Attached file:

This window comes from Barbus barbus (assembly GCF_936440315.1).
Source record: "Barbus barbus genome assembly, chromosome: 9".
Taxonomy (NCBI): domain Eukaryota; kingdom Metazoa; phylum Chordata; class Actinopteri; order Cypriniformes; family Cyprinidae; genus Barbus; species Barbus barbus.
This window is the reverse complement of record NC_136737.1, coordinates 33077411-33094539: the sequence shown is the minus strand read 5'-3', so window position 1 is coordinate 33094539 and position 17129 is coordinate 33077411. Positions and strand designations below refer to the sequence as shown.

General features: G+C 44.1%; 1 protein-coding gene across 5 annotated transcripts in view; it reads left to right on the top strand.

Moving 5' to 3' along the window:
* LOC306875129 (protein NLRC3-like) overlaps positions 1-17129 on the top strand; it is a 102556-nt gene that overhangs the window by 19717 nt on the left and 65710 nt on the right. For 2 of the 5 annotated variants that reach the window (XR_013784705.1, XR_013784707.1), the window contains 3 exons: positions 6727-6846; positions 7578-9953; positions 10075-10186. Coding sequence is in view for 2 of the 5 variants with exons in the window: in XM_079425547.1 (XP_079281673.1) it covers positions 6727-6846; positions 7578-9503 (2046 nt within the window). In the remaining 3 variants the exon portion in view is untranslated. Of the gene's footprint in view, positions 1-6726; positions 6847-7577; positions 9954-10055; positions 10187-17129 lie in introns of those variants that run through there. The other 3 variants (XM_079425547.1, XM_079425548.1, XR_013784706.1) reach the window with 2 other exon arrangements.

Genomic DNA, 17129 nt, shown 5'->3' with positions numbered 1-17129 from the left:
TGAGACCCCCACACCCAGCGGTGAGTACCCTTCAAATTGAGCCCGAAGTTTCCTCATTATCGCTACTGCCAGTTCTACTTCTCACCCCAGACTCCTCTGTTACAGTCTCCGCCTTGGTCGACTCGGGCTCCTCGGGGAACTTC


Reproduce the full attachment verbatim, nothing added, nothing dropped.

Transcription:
This window comes from Barbus barbus (assembly GCF_936440315.1).
Source record: "Barbus barbus genome assembly, chromosome: 9".
Taxonomy (NCBI): domain Eukaryota; kingdom Metazoa; phylum Chordata; class Actinopteri; order Cypriniformes; family Cyprinidae; genus Barbus; species Barbus barbus.
This window is the reverse complement of record NC_136737.1, coordinates 33077411-33094539: the sequence shown is the minus strand read 5'-3', so window position 1 is coordinate 33094539 and position 17129 is coordinate 33077411. Positions and strand designations below refer to the sequence as shown.

General features: G+C 44.1%; 1 protein-coding gene across 5 annotated transcripts in view; it reads left to right on the top strand.

Moving 5' to 3' along the window:
* LOC306875129 (protein NLRC3-like) overlaps positions 1-17129 on the top strand; it is a 102556-nt gene that overhangs the window by 19717 nt on the left and 65710 nt on the right. For 2 of the 5 annotated variants that reach the window (XR_013784705.1, XR_013784707.1), the window contains 3 exons: positions 6727-6846; positions 7578-9953; positions 10075-10186. Coding sequence is in view for 2 of the 5 variants with exons in the window: in XM_079425547.1 (XP_079281673.1) it covers positions 6727-6846; positions 7578-9503 (2046 nt within the window). In the remaining 3 variants the exon portion in view is untranslated. Of the gene's footprint in view, positions 1-6726; positions 6847-7577; positions 9954-10055; positions 10187-17129 lie in introns of those variants that run through there. The other 3 variants (XM_079425547.1, XM_079425548.1, XR_013784706.1) reach the window with 2 other exon arrangements.

Genomic DNA, 17129 nt, shown 5'->3' with positions numbered 1-17129 from the left:
TGAGACCCCCACACCCAGCGGTGAGTACCCTTCAAATTGAGCCCGAAGTTTCCTCATTATCGCTACTGCCAGTTCTACTTCTCACCCCAGACTCCTCTGTTACAGTCTCCGCCTTGGTCGACTCGGGCTCCTCGGGGAACTTC